Milcom Monitoring Post Profiles
- What are Emergency Action Messages (EAM)?
- US Coast Guard Asset Guide - Update 29 Jun 2017
- COTHEN Net - Update 17 Jan 2018
- Ron Perron Mil/Gov Call Sign - Update September 2017
- UFO Milsat Program
- Fleetsatcom System
- UHF 225-380 MHz Milcom Spectrum Holes
- Civilian Air Cargo/Airline/Military Call Signs
- Intl HF Aero Civ/Gov/Mil Frequency List
- USN Aircraft Modex Numbers
- University of Twente Wide Band WebSDR Netherlands
- U.S. Military ALE Addresses
- DoD Air Refueling Frequencies - Update 15 Jul 2016
- Monitoring the Civil Air Patrol Auxiliary Update 10 Sep 2016
- The Milcom MT Files - (1998-2013) Articles Index
Wednesday, February 20, 2013
Our friendly Tacsat 4 (2011-052A) DoD Milsat is on an ascending pass towards apogee right now and located 11,900 km in altitude just south of Puerto Rico. It's 253.000 MHz downiink is active with AM ATC traffic picked off by its uplink. The 253.000 MHz downlink is a flame thrower here in Btown right now. None of the other known UHF downlinks are currently active.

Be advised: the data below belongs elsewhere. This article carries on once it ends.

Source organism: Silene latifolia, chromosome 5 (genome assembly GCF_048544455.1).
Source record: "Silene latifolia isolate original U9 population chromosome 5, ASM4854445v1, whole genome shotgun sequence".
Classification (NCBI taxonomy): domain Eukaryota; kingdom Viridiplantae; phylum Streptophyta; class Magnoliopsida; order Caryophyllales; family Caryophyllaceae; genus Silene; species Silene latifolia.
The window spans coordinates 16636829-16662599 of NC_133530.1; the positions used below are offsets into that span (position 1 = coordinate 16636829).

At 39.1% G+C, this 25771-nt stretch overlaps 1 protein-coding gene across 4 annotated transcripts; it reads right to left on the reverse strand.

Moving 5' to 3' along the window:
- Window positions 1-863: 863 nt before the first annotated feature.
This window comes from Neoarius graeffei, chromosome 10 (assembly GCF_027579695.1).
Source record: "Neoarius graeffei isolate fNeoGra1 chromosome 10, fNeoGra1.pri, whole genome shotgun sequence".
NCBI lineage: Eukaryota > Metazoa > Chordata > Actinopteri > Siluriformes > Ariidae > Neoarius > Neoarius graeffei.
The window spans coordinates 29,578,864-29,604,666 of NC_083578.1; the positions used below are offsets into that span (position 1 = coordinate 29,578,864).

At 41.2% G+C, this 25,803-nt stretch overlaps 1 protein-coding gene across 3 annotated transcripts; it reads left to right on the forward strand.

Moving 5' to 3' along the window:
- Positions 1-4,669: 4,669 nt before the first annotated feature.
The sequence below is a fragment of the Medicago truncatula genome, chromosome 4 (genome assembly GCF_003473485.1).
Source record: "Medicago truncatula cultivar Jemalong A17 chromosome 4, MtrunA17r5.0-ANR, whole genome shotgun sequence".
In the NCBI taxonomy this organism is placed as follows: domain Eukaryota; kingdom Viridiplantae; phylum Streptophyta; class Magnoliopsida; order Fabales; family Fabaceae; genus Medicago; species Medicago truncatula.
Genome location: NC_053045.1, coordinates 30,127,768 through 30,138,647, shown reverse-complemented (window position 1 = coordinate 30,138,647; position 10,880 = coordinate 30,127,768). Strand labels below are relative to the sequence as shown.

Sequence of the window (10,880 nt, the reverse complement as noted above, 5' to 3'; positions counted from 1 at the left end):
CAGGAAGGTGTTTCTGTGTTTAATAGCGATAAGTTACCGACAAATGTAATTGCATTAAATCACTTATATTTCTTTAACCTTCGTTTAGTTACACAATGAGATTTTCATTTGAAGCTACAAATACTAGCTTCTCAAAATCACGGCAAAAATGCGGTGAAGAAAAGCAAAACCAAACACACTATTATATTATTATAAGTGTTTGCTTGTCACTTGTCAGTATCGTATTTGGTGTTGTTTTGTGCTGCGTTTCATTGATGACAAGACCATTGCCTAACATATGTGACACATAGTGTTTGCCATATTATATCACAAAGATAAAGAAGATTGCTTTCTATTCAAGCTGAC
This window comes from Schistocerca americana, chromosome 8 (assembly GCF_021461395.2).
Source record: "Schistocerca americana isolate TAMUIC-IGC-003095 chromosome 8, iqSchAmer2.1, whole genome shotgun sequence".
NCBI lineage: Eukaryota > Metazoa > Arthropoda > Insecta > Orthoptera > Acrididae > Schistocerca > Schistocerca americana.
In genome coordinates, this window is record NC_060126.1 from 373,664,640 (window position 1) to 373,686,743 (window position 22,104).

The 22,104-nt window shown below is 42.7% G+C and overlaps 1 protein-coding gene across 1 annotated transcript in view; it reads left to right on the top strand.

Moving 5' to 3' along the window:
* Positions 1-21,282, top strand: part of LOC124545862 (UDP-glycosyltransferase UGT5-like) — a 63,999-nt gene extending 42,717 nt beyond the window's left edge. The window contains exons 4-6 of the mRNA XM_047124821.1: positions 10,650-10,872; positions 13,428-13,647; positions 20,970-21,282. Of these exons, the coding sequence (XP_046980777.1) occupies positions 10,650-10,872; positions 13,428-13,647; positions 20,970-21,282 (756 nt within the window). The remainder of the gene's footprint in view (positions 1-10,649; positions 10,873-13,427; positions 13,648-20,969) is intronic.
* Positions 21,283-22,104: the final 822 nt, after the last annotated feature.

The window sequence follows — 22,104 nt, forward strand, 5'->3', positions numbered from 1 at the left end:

Saturday, February 16, 2013
|Russian TU-95 Bear Strategic Bomber (Photo courtesy of DoD)|
Noted military reporter Bill Gertz on the Washington Free Beacon website is reporting that two Russian nuclear-armed bombers circled the western Pacific island of Guam this week in the latest sign of Moscow’s growing strategic assertiveness toward the United States.
The Russian Tu-95 Bear-H strategic bombers were equipped with nuclear-tipped cruise missiles and were followed by U.S. jets as they circumnavigated Guam on Feb. 12 local time—hours before President Barack Obama’s state of the union address.
Air Force Capt. Kim Bender, a spokeswoman for the Pacific Air Force in Hawaii, confirmed the incident to the Washington Free Beacon and said Air Force F-15 jets based on Andersen Air Force Base, Guam, “scrambled and responded to the aircraft.”
“The Tu-95s were intercepted and left the area in a northbound direction. No further actions occurred,” she said. Bender said no other details would be released “for operational security reasons.”
You can read the entire story by clicking here.